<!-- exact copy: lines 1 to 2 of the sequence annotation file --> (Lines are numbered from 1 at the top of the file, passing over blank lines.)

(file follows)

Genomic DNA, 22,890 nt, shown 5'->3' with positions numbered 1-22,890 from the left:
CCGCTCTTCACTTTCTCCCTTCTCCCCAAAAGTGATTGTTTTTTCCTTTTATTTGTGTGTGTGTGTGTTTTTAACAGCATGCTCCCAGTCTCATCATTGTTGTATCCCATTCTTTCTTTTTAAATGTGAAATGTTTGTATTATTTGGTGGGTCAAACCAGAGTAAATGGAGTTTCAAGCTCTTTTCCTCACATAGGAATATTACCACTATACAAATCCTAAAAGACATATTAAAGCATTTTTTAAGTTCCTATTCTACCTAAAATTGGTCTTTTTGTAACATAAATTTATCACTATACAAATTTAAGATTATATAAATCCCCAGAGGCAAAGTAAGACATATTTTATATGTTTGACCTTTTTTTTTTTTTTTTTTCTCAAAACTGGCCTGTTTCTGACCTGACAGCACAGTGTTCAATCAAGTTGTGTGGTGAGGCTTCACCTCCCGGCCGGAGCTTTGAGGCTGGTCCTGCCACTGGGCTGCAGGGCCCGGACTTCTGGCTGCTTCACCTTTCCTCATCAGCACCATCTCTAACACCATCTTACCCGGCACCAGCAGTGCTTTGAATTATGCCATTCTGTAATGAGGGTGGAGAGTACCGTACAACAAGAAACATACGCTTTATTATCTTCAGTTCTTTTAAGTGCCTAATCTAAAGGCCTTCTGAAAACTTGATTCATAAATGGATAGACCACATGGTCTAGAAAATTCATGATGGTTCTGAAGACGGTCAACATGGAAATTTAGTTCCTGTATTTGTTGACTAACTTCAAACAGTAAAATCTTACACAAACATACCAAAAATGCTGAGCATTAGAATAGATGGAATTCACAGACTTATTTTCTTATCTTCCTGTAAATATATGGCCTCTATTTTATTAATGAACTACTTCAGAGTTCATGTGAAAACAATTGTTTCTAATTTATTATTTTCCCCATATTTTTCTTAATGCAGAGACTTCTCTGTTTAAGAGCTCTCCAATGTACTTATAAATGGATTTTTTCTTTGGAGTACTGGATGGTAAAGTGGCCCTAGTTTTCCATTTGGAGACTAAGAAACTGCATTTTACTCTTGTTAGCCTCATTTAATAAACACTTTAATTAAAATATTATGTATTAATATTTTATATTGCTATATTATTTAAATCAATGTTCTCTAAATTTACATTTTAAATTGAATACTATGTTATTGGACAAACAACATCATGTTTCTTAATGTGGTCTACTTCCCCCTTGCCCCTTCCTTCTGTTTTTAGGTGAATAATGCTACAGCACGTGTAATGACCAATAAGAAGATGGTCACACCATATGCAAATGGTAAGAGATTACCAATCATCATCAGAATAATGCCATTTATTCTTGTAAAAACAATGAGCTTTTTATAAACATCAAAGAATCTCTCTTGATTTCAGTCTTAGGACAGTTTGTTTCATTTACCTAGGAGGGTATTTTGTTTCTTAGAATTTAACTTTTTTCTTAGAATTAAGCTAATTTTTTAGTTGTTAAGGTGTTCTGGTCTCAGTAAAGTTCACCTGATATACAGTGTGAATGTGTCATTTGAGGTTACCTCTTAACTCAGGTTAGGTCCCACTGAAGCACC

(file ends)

Genomic DNA, 22,890 nt, shown 5'->3' with positions numbered 1-22,890 from the left:
CCGCTCTTCACTTTCTCCCTTCTCCCCAAAAGTGATTGTTTTTTCCTTTTATTTGTGTGTGTGTGTGTTTTTAACAGCATGCTCCCAGTCTCATCATTGTTGTATCCCATTCTTTCTTTTTAAATGTGAAATGTTTGTATTATTTGGTGGGTCAAACCAGAGTAAATGGAGTTTCAAGCTCTTTTCCTCACATAGGAATATTACCACTATACAAATCCTAAAAGACATATTAAAGCATTTTTTAAGTTCCTATTCTACCTAAAATTGGTCTTTTTGTAACATAAATTTATCACTATACAAATTTAAGATTATATAAATCCCCAGAGGCAAAGTAAGACATATTTTATATGTTTGACCTTTTTTTTTTTTTTTTTTCTCAAAACTGGCCTGTTTCTGACCTGACAGCACAGTGTTCAATCAAGTTGTGTGGTGAGGCTTCACCTCCCGGCCGGAGCTTTGAGGCTGGTCCTGCCACTGGGCTGCAGGGCCCGGACTTCTGGCTGCTTCACCTTTCCTCATCAGCACCATCTCTAACACCATCTTACCCGGCACCAGCAGTGCTTTGAATTATGCCATTCTGTAATGAGGGTGGAGAGTACCGTACAACAAGAAACATACGCTTTATTATCTTCAGTTCTTTTAAGTGCCTAATCTAAAGGCCTTCTGAAAACTTGATTCATAAATGGATAGACCACATGGTCTAGAAAATTCATGATGGTTCTGAAGACGGTCAACATGGAAATTTAGTTCCTGTATTTGTTGACTAACTTCAAACAGTAAAATCTTACACAAACATACCAAAAATGCTGAGCATTAGAATAGATGGAATTCACAGACTTATTTTCTTATCTTCCTGTAAATATATGGCCTCTATTTTATTAATGAACTACTTCAGAGTTCATGTGAAAACAATTGTTTCTAATTTATTATTTTCCCCATATTTTTCTTAATGCAGAGACTTCTCTGTTTAAGAGCTCTCCAATGTACTTATAAATGGATTTTTTCTTTGGAGTACTGGATGGTAAAGTGGCCCTAGTTTTCCATTTGGAGACTAAGAAACTGCATTTTACTCTTGTTAGCCTCATTTAATAAACACTTTAATTAAAATATTATGTATTAATATTTTATATTGCTATATTATTTAAATCAATGTTCTCTAAATTTACATTTTAAATTGAATACTATGTTATTGGACAAACAACATCATGTTTCTTAATGTGGTCTACTTCCCCCTTGCCCCTTCCTTCTGTTTTTAGGTGAATAATGCTACAGCACGTGTAATGACCAATAAGAAGATGGTCACACCATATGCAAATGGTAAGAGATTACCAATCATCATCAGAATAATGCCATTTATTCTTGTAAAAACAATGAGCTTTTTATAAACATCAAAGAATCTCTCTTGATTTCAGTCTTAGGACAGTTTGTTTCATTTACCTAGGAGGGTATTTTGTTTCTTAGAATTTAACTTTTTTCTTAGAATTAAGCTAATTTTTTAGTTGTTAAGGTGTTCTGGTCTCAGTAAAGTTCACCTGATATACAGTGTGAATGTGTCATTTGAGGTTACCTCTTAACTCAGGTTAGGTCCCACTGAAGCACC